Whenever someone searches Google for something, Google sweeps through its search index to find the most relevant pages for that query. If your site is among them, Google will rank it in the results.

Of course, optimizing to get higher rankings and make it to page one is a process in and of itself. But once your site is indexed, you’ve made it to the point where you can begin that optimization.

How can you get your site indexed?

If you wait long enough, there’s a good chance Google will eventually crawl and index your site on its own. But the sooner you get your site indexed, the sooner you can start driving up your revenue. For that reason, it’s better to take an active approach.

You can do that by submitting your sitemap directly to Google. A sitemap is a list of all the URLs on your website and submitting it to Google helps Google quickly find and index all of those pages.

Once you’ve created your sitemap, you can submit it through Google Search Console or by “pinging” Google with an HTTP GET request. You can ping Google by using the following template:

URL]>

Replace “[sitemap URL]” with the actual URL of your sitemap, and then enter the resulting link into your address bar. Google will then let you know that they received your request.

 

 

In addition to submitting your sitemap, there are a few different ways you can optimize your site to give it the best shot at being indexed, including:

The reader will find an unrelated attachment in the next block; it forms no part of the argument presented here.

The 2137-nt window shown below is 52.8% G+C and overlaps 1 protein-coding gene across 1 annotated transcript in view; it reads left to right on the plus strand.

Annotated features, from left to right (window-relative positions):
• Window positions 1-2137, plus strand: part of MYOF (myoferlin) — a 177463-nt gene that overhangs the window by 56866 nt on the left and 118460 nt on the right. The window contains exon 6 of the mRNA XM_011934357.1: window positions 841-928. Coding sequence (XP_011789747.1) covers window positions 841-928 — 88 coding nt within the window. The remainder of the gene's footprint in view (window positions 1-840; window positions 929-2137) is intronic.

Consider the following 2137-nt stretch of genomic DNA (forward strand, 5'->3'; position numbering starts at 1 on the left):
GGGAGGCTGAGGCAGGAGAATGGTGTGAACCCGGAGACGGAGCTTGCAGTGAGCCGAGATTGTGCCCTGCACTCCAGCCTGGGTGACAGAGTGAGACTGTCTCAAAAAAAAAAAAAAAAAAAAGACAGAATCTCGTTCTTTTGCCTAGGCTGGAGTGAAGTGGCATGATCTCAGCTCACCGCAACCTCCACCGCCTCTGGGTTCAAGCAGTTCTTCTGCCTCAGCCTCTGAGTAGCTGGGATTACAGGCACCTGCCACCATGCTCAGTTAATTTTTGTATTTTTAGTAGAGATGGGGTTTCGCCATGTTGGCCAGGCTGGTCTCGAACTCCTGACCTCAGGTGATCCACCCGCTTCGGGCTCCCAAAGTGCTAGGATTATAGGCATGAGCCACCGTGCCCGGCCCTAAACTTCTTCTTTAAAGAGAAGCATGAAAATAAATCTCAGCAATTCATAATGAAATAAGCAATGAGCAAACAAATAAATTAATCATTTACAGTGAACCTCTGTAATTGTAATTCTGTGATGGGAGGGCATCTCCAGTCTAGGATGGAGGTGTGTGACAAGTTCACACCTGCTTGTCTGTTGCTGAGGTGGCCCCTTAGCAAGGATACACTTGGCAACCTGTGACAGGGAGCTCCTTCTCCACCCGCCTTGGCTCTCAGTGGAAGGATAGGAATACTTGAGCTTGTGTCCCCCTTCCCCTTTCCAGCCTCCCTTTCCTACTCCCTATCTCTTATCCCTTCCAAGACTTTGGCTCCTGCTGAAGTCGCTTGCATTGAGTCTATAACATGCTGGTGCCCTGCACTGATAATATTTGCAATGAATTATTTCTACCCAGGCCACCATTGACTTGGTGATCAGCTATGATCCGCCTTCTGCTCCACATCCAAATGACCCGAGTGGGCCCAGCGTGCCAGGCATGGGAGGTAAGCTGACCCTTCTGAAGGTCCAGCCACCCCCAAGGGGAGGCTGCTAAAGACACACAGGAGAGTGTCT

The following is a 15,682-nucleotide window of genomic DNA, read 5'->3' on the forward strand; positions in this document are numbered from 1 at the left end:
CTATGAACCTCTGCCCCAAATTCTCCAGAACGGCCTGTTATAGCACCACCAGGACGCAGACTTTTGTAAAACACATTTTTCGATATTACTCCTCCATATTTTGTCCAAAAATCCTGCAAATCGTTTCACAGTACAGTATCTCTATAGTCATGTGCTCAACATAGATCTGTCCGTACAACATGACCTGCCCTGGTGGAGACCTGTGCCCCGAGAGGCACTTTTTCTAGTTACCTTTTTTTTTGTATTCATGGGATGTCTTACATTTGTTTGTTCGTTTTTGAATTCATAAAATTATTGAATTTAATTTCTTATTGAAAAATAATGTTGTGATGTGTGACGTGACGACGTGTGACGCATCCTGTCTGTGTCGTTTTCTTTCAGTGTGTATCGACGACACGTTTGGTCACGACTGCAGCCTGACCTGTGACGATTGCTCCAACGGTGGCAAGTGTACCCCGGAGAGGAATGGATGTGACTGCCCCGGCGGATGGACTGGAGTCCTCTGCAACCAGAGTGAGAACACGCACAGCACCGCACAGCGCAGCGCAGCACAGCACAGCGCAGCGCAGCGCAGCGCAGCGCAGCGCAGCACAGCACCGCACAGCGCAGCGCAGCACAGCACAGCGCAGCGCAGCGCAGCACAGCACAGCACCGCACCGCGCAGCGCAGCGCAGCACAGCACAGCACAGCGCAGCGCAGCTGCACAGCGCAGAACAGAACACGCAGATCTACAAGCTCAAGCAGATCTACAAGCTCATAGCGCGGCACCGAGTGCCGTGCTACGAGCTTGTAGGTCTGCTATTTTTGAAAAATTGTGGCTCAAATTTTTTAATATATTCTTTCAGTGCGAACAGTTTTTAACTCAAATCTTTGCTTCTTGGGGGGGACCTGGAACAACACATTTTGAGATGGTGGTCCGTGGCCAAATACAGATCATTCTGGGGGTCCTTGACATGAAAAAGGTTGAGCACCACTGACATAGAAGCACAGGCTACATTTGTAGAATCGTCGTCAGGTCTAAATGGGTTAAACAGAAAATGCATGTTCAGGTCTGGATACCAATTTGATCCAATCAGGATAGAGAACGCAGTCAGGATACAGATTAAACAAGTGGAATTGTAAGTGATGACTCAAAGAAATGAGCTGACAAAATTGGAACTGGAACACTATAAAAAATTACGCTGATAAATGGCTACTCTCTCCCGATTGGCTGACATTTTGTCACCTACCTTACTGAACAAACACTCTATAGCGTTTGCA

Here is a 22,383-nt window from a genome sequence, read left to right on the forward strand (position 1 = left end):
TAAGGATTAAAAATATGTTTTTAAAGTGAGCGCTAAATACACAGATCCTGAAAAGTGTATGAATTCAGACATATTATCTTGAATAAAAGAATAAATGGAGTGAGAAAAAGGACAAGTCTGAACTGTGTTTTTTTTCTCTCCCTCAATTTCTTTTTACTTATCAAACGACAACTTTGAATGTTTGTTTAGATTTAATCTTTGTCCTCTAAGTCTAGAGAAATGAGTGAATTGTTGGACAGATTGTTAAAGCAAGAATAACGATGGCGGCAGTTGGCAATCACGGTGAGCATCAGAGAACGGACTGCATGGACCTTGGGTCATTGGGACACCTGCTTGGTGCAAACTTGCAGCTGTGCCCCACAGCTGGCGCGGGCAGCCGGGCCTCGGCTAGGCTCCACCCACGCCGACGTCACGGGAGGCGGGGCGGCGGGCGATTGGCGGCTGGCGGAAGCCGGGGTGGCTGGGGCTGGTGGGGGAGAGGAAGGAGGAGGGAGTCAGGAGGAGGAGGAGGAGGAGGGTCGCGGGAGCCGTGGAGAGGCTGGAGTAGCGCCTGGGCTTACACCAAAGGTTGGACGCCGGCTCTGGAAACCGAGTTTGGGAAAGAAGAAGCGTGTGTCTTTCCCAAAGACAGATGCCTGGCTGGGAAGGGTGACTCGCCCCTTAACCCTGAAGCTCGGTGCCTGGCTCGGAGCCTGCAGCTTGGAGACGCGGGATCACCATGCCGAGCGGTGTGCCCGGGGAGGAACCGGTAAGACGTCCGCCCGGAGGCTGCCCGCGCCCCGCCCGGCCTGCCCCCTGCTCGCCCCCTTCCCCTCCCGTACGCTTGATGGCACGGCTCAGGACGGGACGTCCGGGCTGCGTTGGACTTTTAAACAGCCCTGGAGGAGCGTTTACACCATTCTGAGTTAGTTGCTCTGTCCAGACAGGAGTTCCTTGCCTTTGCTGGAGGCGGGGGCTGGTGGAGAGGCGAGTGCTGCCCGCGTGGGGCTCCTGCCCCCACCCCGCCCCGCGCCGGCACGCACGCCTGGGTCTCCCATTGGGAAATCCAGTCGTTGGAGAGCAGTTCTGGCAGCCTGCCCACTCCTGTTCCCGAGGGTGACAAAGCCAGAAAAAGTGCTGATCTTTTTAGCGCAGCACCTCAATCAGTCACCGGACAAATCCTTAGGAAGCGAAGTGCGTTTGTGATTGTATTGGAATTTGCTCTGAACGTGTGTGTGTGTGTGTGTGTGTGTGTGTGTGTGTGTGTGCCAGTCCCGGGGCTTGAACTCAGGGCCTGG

• Ensuring quality and originality: Make sure all your pages provide value to users. Practice good web design tactics and avoid any duplicate content.
  • Checking your meta tags: Look through your site for any rogue noindex or canonical tags — having those on a page by mistake will mean that the page doesn’t get indexed. Of course, in cases of duplicate content, you will want meta tags.
  • Cleaning up your navigation: Ensure that you don’t have any “orphaned” pages — that is, pages not linked to from anywhere else on the site. All the indexed pages on your site should be connected to each other in some way.

With your site optimized for indexing and your sitemap submitted, it won’t be long before your site is in the Google search index and on its way to ranking in search results!